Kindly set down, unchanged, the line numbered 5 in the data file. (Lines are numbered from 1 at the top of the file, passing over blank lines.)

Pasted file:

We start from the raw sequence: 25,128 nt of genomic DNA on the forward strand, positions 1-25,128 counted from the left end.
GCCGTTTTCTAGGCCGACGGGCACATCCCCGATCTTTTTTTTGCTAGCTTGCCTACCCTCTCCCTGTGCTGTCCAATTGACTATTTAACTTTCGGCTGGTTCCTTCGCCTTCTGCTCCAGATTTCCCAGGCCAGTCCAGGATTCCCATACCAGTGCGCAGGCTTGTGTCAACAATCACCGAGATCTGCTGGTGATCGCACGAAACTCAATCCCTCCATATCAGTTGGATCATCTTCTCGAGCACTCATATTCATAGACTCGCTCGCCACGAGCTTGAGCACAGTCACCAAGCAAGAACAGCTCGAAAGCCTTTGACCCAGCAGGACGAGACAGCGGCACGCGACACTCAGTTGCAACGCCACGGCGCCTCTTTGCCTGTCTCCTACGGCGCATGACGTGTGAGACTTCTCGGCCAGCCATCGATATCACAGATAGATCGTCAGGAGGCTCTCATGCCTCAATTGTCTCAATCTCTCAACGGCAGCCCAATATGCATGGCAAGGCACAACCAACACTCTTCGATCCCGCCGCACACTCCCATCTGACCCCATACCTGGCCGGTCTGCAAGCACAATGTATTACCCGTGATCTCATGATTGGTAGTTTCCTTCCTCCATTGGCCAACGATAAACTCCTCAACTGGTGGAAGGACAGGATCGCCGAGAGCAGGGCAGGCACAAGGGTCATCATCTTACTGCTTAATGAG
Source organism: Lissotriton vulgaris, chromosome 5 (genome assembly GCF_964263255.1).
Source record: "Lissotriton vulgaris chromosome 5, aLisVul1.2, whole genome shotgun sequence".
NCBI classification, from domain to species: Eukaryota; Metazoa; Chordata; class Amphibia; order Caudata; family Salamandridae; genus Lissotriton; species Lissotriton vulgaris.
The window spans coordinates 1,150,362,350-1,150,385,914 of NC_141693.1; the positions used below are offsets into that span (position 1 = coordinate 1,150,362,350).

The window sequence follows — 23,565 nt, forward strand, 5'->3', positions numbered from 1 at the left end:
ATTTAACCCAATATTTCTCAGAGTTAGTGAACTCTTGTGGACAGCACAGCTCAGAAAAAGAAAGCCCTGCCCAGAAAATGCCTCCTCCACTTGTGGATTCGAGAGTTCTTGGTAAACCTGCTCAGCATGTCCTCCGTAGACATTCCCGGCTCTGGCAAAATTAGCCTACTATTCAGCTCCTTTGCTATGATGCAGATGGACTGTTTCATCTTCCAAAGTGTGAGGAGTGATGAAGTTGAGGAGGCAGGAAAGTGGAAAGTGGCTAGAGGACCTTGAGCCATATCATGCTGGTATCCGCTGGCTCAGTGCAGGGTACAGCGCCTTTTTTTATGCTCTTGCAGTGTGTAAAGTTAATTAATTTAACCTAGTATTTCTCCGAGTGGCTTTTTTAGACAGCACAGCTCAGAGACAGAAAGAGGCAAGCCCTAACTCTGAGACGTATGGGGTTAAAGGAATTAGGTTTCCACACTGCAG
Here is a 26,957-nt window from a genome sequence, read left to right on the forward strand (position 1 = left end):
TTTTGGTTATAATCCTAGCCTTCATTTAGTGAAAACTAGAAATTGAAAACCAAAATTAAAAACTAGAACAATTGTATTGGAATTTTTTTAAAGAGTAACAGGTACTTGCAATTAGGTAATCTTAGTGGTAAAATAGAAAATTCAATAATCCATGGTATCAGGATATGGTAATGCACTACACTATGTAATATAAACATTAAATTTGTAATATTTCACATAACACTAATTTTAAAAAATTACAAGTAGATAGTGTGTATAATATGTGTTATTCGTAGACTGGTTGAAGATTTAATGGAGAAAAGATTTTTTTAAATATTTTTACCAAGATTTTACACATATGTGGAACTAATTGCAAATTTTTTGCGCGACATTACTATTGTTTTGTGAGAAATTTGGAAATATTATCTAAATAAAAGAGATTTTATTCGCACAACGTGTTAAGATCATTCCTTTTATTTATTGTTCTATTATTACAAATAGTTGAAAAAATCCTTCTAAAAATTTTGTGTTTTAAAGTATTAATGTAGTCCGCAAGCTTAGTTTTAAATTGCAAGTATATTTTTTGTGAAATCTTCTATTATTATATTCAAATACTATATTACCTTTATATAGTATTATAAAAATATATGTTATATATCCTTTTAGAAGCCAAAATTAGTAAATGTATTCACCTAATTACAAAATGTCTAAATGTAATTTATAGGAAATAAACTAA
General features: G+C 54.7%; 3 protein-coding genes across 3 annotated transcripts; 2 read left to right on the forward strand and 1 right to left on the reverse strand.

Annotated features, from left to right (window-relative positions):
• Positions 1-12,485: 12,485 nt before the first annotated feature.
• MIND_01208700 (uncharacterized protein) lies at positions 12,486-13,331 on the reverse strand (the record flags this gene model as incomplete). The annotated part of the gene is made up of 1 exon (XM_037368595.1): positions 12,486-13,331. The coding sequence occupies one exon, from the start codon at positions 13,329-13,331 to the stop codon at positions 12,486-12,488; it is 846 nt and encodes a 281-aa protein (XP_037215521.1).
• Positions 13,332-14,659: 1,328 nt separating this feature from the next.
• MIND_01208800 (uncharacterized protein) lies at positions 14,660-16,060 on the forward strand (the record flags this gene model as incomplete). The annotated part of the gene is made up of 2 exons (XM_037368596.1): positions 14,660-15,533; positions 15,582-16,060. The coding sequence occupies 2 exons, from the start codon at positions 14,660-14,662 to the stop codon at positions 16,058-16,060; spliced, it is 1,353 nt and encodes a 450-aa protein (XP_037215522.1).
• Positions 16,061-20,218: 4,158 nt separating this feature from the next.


NCBI classification, from domain to species: Eukaryota; Metazoa; Chordata; class Amphibia; order Caudata; family Salamandridae; genus Lissotriton; species Lissotriton vulgaris.